Vancouverites had a wake-up call this past week when a freighter on its maiden voyage dumped 2,700 litres of bunker fuel into English Bay. This spill should cause us all to ask some serious questions about the level of risk we are prepared to accept in our harbour and along our coast. We are not so naive that we believe we can simply turn off the flow of oil, but we need to ask: how much more should we take and how prepared we are now?
We are so connected to the ocean here. We know well the smell of the salt water and the subtle taste of it in the air as we walk along the seawall. We experience the overwhelming beauty of a sunset on Third Beach and the sanctuary that is English Bay, preserved and cherished within our bustling city. We are all responsible for this treasure; we are emotionally and personally connected to this place. It is critical to our quality of life and to our growing green economy. So we looked on with horror and sadness as the spill played out.
It could have been much worse. This relatively small spill is nothing compared to the potential disaster of a serious tanker accident. There are currently about 48 tankers per year moving through the Port of Metro Vancouver, each carrying 600,000 barrels of crude oil. Imagine an accident that spills even a tenth of that.
Although Prime Minister Harper’s government continue to trumpet a “world-class spill response system,” it appears we are ill-equipped for even this relatively small spill. It took six hours to get a boom around a leaking ship that was within sight of the city. It took twelve hours for federal officials to inform the City of Vancouver about what was happening in its own backyard.
In 2012, the federal government closed Environment Canada’s Environmental Emergencies office in Vancouver and moved it to Montreal. Nationally, 60 staff specifically trained to deal with oil spills lost their jobs.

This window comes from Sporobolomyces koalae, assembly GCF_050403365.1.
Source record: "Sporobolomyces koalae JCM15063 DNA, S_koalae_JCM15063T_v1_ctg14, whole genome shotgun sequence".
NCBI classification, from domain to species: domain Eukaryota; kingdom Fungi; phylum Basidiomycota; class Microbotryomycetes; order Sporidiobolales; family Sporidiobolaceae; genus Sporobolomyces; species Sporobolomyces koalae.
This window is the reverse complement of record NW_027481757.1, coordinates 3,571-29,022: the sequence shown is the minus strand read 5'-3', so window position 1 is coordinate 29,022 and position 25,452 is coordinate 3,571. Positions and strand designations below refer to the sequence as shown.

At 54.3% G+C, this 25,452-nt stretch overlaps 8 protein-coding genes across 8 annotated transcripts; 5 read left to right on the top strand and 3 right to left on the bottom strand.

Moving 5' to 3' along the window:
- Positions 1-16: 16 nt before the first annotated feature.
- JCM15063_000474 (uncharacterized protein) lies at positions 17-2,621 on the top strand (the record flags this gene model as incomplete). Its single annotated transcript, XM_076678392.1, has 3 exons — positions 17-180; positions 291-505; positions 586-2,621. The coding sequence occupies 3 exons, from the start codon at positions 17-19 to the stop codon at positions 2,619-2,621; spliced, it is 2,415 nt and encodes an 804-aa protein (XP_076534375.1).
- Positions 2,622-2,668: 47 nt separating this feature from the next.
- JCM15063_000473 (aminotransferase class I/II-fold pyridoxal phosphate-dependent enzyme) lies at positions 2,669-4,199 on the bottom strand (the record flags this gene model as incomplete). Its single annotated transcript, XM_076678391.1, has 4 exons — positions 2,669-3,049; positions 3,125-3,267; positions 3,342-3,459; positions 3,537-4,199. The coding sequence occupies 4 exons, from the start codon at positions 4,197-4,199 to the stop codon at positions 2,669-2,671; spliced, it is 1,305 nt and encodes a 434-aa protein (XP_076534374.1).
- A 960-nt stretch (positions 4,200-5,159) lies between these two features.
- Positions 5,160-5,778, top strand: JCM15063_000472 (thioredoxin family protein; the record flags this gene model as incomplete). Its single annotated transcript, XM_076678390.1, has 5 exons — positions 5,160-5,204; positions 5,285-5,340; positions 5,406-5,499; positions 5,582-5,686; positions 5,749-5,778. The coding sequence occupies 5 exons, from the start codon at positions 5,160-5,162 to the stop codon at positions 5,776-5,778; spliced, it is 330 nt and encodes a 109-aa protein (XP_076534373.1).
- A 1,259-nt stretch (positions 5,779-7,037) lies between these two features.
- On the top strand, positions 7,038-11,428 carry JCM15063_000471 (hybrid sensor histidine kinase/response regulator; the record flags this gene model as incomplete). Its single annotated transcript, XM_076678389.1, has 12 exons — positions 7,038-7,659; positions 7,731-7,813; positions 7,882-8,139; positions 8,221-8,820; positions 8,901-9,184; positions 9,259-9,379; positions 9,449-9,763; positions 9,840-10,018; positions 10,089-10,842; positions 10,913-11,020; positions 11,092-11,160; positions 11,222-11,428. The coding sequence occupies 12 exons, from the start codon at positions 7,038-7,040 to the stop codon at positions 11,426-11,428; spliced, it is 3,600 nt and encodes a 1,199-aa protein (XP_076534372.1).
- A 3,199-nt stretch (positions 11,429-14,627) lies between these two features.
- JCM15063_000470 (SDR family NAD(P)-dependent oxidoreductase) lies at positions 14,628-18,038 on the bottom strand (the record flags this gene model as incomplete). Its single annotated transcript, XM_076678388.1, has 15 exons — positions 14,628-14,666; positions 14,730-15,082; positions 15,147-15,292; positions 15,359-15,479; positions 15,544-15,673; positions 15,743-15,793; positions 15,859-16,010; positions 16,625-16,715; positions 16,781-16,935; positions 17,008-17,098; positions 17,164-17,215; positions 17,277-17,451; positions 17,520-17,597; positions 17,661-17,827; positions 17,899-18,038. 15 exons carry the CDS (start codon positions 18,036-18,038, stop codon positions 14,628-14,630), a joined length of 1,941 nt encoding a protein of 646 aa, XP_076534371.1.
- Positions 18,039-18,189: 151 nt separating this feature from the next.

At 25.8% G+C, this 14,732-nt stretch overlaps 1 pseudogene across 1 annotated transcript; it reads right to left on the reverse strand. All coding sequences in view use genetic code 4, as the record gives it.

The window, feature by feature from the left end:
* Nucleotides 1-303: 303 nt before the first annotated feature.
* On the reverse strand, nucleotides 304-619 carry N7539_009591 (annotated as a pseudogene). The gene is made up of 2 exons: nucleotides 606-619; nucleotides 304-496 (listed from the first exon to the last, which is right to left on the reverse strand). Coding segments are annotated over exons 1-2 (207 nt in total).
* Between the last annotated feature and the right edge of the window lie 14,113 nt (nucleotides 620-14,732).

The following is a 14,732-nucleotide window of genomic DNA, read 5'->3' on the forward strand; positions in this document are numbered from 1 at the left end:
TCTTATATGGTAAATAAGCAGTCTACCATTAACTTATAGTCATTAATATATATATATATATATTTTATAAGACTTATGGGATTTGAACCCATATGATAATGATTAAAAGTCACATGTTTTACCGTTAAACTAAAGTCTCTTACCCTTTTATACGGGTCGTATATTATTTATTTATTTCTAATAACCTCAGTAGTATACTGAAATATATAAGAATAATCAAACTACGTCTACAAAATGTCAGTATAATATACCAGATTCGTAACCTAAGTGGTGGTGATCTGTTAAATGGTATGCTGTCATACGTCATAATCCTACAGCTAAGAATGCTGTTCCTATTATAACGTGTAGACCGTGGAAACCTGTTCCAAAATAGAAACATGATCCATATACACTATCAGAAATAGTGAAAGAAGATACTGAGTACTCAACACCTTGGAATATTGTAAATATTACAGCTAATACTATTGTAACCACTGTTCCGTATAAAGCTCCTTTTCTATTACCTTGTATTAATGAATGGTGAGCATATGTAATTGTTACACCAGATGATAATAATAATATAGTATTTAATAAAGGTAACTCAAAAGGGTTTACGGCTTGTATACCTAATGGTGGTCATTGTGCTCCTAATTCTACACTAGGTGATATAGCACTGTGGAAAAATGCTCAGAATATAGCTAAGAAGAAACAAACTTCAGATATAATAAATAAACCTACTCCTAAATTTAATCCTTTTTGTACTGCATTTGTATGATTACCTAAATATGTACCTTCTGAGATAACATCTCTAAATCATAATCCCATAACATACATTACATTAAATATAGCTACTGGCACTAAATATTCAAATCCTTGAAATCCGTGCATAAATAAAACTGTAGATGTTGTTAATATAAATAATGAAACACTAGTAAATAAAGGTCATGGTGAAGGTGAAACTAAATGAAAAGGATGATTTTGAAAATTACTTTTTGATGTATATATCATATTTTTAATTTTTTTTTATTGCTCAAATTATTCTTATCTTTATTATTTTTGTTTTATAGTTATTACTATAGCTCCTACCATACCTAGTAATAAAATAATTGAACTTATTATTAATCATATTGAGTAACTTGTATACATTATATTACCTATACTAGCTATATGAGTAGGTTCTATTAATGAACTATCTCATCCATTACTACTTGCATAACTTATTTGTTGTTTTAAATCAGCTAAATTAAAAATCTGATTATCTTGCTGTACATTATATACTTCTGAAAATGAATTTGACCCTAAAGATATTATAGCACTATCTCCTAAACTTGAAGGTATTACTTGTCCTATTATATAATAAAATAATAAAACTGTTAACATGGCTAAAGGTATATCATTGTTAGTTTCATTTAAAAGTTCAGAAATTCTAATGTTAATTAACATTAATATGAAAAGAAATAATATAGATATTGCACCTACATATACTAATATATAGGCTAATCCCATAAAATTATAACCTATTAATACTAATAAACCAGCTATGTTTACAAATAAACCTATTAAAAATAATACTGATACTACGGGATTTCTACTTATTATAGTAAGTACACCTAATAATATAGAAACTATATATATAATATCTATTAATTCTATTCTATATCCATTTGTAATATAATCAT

In 2013, the Harper government closed the Kitsilano Coast Guard station. Coast Guard officials say this had no impact on their reaction to the spill, but former station staff said the response time would have been six minutes instead of six hours if the station was still open.
If Kinder Morgan’s proposed doubling of the Trans Mountain pipeline is approved, it would increase the amount of oil sands bitumen being transported through the Burrard Inlet. Approximately 400 more tankers would transit our harbour annually, each carrying 600,000 barrels of bitumen that, if spilled, would sink and become unrecoverable, fouling the environment for decades.
Are we prepared to accept that kind of risk? What safety procedures and recovery infrastructure need to be in place if we do?
At the community level, many municipal, provincial and First Nations representatives feel shut out of decision-making that affects the people they represent. We need a proper environmental assessment process that respects the participation of all. We need evidence-based science to make sound policy decisions.
In Canada, there is no constitutional power protecting the environment. The environment was not top of mind in 1867. We have trusted our federal governments to do the right thing. Perhaps it is time to rethink that. We need a modern approach that includes First Nations, the Provinces and Municipalities, that hears the concerns of residents and is thoughtful and inclusive.
Beyond the discussion about pipelines and tanker safety are the bigger issues about climate change and the movement of oil. Christophe McGlade, at University College London (UCL), who led new research published in the journal Nature, found production from the oil sands must fall to “negligible” levels after 2020 if we are to combat climate change and keep below catastrophic levels of temperature increase.
As a nation we need a better approach to these bigger issues. Justin Trudeau has begun to explore a cap and trade system and is suggesting a collaborative approach to working with the provinces to formulate a national climate change strategy. Meanwhile, the Harper government spends approximately $20 billion per year subsidizing the oil and gas industry. Imagine how much better that money could be spent.
My intention if elected is to bring people together, to create a place where decisions are made through proper debate, and ensure sound public policy. Issues like the environment should not be partisan. They last much longer than a political cycle and the life of one government.
We must find ways to have these profound conversations or condemn future generations to a harshly contaminated and unsustainable world, one we just saw the tiniest glimmer of this past week.